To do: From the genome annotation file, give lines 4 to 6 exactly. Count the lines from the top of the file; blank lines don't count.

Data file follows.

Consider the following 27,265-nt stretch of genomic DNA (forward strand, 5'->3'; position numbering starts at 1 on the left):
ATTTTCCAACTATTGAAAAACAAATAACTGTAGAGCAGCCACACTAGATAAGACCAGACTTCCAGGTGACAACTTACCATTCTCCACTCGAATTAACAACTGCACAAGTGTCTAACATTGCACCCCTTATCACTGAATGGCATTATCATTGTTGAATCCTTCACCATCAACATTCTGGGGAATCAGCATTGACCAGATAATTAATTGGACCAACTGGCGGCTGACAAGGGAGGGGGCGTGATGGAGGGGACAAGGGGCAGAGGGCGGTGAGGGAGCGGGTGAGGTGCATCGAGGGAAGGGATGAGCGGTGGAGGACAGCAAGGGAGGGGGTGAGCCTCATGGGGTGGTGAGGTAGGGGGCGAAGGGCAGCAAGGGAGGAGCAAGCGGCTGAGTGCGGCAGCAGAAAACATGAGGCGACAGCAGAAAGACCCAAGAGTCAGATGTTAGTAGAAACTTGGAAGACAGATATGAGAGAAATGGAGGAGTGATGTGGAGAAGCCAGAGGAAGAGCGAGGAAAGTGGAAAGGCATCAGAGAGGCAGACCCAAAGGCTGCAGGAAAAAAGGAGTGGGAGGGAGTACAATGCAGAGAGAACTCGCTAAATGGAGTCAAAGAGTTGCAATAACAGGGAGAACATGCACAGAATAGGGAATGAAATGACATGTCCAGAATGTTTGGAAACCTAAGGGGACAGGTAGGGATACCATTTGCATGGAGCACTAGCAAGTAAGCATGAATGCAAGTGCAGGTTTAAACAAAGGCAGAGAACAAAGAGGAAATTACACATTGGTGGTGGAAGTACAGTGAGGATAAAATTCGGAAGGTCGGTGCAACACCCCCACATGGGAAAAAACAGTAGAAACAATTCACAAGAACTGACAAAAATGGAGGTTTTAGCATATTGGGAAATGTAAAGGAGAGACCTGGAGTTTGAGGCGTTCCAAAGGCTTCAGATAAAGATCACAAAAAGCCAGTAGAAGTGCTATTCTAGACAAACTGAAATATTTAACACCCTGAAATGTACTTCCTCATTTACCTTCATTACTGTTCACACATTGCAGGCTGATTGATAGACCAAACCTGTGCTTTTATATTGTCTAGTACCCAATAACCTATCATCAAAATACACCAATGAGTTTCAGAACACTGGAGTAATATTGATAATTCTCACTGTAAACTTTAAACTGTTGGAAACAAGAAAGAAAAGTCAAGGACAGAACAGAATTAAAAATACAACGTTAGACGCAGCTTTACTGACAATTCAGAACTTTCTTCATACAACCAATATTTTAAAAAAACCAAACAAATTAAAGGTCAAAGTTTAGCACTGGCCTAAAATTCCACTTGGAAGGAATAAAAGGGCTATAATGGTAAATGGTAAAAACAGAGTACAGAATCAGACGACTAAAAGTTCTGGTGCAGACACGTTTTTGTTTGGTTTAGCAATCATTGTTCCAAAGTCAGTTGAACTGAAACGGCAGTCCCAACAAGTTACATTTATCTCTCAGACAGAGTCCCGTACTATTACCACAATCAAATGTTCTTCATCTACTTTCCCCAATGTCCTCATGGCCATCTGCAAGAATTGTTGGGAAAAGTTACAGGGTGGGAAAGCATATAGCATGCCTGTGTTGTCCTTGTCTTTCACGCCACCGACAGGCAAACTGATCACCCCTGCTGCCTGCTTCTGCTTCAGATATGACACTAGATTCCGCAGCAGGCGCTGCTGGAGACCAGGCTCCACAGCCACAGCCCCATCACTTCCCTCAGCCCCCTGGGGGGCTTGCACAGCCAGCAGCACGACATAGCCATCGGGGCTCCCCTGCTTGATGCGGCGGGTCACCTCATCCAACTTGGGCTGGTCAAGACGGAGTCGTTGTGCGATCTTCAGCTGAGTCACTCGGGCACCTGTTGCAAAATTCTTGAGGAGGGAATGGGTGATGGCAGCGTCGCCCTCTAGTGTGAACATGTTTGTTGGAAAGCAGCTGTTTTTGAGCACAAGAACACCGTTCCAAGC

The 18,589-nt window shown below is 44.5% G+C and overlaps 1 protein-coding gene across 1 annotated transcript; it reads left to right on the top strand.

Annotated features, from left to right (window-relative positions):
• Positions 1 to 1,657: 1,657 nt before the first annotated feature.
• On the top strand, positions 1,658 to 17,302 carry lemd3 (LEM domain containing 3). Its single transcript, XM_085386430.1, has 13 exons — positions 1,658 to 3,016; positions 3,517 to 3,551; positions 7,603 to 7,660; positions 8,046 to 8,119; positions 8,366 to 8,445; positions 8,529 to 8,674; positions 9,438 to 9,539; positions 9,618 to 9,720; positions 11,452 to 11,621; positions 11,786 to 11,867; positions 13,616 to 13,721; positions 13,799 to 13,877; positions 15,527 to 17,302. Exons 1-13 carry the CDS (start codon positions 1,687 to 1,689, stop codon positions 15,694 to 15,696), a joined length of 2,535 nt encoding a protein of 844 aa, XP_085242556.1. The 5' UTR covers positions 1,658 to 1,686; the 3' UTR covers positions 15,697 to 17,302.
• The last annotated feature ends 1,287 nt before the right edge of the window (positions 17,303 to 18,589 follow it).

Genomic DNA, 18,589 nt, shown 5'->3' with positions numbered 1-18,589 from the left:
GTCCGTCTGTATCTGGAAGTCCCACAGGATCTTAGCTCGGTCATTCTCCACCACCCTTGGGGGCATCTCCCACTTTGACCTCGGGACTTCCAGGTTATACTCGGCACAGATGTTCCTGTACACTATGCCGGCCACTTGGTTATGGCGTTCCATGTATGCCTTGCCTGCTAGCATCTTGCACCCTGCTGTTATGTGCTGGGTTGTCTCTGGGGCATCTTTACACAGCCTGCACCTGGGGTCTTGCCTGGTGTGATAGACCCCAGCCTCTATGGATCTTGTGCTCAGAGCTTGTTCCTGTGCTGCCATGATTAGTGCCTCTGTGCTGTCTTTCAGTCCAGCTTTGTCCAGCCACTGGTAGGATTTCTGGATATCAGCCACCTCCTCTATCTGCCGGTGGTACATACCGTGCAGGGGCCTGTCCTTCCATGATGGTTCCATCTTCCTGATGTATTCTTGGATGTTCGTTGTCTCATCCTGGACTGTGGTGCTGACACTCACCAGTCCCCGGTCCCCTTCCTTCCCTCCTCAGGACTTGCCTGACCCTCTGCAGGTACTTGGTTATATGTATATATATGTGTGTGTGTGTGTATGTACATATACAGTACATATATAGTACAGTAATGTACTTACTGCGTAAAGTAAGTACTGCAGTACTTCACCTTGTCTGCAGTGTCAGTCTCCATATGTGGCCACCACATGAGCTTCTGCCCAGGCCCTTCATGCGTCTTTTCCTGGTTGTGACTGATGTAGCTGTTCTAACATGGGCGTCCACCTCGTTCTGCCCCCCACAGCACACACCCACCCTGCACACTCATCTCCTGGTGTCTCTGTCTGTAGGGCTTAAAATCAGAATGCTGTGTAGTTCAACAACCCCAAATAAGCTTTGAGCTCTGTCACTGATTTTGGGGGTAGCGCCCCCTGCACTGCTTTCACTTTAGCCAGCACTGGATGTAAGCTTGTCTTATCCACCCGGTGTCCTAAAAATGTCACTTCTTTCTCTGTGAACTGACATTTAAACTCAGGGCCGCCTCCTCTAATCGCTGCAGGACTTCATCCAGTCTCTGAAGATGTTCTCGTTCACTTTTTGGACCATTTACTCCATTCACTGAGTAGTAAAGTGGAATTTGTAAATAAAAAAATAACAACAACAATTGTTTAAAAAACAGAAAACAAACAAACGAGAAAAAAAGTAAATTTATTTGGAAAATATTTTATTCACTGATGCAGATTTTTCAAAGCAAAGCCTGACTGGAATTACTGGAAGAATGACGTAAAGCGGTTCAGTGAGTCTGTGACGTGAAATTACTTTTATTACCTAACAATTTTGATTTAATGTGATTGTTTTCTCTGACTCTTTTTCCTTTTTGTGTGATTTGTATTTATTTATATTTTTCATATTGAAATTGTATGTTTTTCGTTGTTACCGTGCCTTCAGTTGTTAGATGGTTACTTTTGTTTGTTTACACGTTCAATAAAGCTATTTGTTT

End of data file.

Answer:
Annotated features, from left to right (window-relative positions):
• Positions 1 to 1,657: 1,657 nt before the first annotated feature.
• On the top strand, positions 1,658 to 17,302 carry lemd3 (LEM domain containing 3). Its single transcript, XM_085386430.1, has 13 exons — positions 1,658 to 3,016; positions 3,517 to 3,551; positions 7,603 to 7,660; positions 8,046 to 8,119; positions 8,366 to 8,445; positions 8,529 to 8,674; positions 9,438 to 9,539; positions 9,618 to 9,720; positions 11,452 to 11,621; positions 11,786 to 11,867; positions 13,616 to 13,721; positions 13,799 to 13,877; positions 15,527 to 17,302. Exons 1-13 carry the CDS (start codon positions 1,687 to 1,689, stop codon positions 15,694 to 15,696), a joined length of 2,535 nt encoding a protein of 844 aa, XP_085242556.1. The 5' UTR covers positions 1,658 to 1,686; the 3' UTR covers positions 15,697 to 17,302.